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Monday, 20 August 2018
Page: 7845


Mr GOSLING (Solomon) (11:53): I also rise to support the motion of the member for Leichhardt. I'm pleased to be joining with him and my friends—the member for Kingsford Smith, the member for Macarthur and the member for Canberra—on this. The member for Leichhardt is the co-chair of the Australian Tuberculosis Caucus and, together with Senator Lisa Singh, runs a cross-party group of 20 parliamentarians focused on building Australian support for ending TB as a global epidemic. As the member for Canberra was saying, now is the time for mobilisation. It would be good to see more members from the other side getting behind this but, nonetheless, I thank the member for Leichhardt and commend him on his continued work in this area.

TB is a worldwide problem, particularly in the Asia-Pacific region, in our country and also in the place that I represent, the Northern Territory. In 2015, TB killed 1.8 million people globally—that is a shocking statistic. It's the world's greatest infectious disease killer. It's a disease that certainly hasn't gone away.

In our region, it's a serious problem: just across the Torres Strait and Papua New Guinea, there were an estimated 33,000 cases of TB in 2015. In another of our near neighbours, where I've spent a quite a bit of time, Timor Leste has the highest prevalence of TB of any country in our region. I want to commend the Australian groups—including Maluk Timor, Menzies School of Health Research and the Burnet Institute—who are working alongside the national TB program in Timor Leste to improve early case detection, recognition of drug-resistant TB and the prevention of TB in children.

TB is described as a disease that is a problem in developing countries, and that's true, but we should not overlook the fact that it is still a problem here at home in Australia. My electorate of Solomon, the northern capital of Australia, is in the Northern Territory where we still have cases of TB reported annually. The stats are much lower than those reported in other countries, such as PNG, but are still significant. Thanks to the good work of bodies such as the NT government Centre for Disease Control, these stats are trending downwards. Confirmed cases of TB in the Northern Territory have declined from annual numbers in the 40s and 30s in the 1990s down to the 20s more recently. This year so far, 11 cases have been confirmed, and rates of TB incidence in the Northern Territory between 2000 and 2015 have been approximately 17 cases per 100,000 population—that is, about three times the national average.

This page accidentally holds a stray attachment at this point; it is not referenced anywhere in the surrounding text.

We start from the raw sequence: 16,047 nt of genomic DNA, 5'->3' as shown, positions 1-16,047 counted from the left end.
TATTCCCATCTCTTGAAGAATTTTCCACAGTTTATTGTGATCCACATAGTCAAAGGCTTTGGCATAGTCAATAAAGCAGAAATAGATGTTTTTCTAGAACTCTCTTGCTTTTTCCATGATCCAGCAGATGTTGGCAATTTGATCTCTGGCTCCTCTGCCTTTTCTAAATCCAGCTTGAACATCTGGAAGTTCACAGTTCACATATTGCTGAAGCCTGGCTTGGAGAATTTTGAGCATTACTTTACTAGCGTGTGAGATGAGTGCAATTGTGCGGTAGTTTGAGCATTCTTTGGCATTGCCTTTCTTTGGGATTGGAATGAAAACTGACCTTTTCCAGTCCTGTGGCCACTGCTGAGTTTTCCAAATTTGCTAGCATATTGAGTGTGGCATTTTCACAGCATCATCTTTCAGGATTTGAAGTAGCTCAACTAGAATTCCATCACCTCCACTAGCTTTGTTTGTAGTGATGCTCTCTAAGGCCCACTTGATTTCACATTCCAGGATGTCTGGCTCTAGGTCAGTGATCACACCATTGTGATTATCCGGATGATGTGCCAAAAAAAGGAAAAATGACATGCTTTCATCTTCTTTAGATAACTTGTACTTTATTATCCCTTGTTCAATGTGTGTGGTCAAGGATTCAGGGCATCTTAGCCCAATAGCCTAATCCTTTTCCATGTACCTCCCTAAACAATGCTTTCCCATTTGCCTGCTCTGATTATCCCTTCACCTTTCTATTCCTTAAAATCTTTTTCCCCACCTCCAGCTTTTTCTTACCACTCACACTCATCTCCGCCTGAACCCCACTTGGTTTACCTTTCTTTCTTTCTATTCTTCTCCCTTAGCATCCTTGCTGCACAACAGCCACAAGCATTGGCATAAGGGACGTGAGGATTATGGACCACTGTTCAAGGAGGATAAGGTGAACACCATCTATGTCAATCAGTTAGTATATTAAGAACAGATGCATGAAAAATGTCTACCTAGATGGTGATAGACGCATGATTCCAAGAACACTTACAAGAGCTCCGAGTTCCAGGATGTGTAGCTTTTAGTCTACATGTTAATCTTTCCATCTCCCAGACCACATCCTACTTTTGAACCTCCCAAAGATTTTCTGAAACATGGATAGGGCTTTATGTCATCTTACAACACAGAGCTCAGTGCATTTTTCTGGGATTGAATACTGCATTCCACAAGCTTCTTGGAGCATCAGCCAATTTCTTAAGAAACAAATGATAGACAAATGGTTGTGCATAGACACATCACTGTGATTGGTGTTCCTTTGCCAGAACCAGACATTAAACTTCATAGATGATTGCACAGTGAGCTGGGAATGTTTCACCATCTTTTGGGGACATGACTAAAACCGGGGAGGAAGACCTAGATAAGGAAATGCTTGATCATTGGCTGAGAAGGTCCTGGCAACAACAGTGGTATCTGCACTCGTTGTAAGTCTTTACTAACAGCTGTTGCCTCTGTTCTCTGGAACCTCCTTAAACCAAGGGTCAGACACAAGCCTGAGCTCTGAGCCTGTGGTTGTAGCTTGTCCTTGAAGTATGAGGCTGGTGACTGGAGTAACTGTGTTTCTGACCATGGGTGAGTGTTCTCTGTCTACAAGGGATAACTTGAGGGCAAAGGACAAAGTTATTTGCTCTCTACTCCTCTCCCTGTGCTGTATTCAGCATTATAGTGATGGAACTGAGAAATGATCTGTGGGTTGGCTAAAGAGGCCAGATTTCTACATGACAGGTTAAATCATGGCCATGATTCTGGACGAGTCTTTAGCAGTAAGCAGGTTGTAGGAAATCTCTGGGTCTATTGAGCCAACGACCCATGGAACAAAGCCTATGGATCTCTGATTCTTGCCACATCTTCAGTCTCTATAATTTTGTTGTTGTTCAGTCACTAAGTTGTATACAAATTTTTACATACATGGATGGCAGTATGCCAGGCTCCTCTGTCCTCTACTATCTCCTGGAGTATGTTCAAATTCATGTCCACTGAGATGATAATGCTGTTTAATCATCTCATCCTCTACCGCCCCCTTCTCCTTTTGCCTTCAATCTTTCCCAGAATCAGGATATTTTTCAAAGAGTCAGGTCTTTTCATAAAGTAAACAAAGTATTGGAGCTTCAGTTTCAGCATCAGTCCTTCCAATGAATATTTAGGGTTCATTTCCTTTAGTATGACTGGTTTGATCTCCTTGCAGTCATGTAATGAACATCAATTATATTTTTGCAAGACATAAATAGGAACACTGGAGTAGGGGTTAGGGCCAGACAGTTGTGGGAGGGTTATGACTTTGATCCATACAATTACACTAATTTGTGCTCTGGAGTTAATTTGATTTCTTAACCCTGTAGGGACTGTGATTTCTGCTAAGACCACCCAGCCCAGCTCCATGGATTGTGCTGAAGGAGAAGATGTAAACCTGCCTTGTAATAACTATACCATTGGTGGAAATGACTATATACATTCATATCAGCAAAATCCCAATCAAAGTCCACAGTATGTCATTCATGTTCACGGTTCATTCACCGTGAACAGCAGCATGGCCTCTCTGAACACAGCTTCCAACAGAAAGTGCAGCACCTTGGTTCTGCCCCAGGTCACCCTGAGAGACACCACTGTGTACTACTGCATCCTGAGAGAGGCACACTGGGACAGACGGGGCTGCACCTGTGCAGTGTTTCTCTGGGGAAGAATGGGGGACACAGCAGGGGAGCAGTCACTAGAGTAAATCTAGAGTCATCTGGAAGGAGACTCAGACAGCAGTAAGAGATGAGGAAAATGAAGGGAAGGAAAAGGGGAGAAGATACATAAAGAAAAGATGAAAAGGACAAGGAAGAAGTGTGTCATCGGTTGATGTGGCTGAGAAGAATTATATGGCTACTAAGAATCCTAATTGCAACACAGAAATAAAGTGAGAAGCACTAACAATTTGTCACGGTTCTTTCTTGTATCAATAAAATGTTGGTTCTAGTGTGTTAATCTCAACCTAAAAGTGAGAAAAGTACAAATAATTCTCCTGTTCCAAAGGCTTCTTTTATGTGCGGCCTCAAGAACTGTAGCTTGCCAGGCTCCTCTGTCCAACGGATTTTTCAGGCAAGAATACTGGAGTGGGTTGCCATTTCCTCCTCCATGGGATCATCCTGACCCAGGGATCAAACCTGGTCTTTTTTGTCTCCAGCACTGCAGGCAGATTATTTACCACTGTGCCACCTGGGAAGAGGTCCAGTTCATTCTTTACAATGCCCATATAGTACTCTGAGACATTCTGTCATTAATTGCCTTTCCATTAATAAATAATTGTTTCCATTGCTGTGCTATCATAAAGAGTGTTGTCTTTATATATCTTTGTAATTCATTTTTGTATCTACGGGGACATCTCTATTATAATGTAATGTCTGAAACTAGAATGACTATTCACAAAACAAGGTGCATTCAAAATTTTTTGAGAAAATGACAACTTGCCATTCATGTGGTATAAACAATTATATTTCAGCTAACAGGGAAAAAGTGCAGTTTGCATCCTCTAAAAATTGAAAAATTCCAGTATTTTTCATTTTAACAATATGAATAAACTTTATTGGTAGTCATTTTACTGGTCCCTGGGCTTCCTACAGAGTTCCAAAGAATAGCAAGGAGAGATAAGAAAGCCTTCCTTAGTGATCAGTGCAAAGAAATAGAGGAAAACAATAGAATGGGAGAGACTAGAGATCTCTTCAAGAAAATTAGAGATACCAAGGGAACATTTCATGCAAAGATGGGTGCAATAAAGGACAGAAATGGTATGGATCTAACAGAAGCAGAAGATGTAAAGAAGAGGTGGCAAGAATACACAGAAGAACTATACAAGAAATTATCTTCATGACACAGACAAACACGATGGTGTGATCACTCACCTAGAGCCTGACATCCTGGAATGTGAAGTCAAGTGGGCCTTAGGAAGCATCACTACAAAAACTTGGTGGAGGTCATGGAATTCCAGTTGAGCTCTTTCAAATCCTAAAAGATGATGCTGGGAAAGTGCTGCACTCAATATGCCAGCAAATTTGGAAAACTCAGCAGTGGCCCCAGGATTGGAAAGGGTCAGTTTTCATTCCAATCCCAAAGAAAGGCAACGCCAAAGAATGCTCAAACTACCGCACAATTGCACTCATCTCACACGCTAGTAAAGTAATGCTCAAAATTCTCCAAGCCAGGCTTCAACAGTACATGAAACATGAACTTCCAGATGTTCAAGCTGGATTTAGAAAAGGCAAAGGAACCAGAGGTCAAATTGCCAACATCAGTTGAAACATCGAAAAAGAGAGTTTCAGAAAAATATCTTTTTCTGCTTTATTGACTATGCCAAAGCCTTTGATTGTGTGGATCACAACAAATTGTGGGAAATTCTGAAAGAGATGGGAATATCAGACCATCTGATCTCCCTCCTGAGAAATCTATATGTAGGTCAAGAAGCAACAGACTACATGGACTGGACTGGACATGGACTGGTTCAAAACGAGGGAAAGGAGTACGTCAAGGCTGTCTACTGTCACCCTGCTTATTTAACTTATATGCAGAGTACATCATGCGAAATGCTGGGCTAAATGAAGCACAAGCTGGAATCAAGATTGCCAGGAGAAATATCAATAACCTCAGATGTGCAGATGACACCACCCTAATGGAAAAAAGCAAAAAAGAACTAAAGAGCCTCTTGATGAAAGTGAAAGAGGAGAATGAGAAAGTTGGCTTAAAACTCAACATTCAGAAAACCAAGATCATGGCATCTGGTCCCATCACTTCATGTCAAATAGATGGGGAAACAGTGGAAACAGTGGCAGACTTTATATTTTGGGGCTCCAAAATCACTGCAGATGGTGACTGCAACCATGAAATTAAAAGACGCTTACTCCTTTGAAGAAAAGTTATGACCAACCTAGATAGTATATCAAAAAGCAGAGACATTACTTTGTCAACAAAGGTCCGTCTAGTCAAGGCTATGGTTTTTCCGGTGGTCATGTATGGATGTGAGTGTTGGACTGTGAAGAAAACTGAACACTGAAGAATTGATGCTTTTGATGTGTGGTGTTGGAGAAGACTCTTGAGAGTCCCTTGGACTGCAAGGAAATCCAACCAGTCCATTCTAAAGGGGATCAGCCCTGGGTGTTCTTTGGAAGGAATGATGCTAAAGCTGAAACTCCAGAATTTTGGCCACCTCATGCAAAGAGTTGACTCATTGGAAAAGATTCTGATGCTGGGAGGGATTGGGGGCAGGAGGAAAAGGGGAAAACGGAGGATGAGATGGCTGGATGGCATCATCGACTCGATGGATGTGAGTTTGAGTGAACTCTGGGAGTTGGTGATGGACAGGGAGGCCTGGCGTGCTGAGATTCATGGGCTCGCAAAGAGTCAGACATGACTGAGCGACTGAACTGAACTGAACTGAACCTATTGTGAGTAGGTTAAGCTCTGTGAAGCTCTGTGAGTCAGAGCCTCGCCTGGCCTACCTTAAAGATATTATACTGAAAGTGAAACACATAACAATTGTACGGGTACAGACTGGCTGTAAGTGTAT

The rates of TB in the NT Aboriginal population are decreasing, which is good news, but, unfortunately, the rates in those born overseas is increasing. This highlights the need to tackle TB globally and for Australia to support countries in our region in their efforts to eliminate TB. The decline of TB in the Aboriginal population has followed years of hard work in TB control measures, contact tracing and high priority given to support and completion of curative treatment.

Contact tracing is crucial. TB infection can occur when a person with TB coughs, spits or even laughs. The risk of infection through contact with a person with infectious TB can be as high as 50 per cent. Hence the need to trace the people with whom the infectious person has been in contact. This has been a high priority for NT Centre for Disease Control staff, working in conjunction with hospitals and primary care providers. When a contact person is tested and shows as positive, treatment is provided that can prevent the contact from going on to get TB and is an important measure in working towards TB elimination. In the Territory, the mobility of Aboriginal community members presents a challenge for tracing and screening. and it's vital to provide services to diagnose cases, educate about TB transmission and support the follow-up of contacts and completion of treatment for patients.

I support this motion. It's important that Australia supports global action to eradicate TB, but it's also important for us here in Australia. I commend the member for Leichhardt on his work.

Debate adjourned.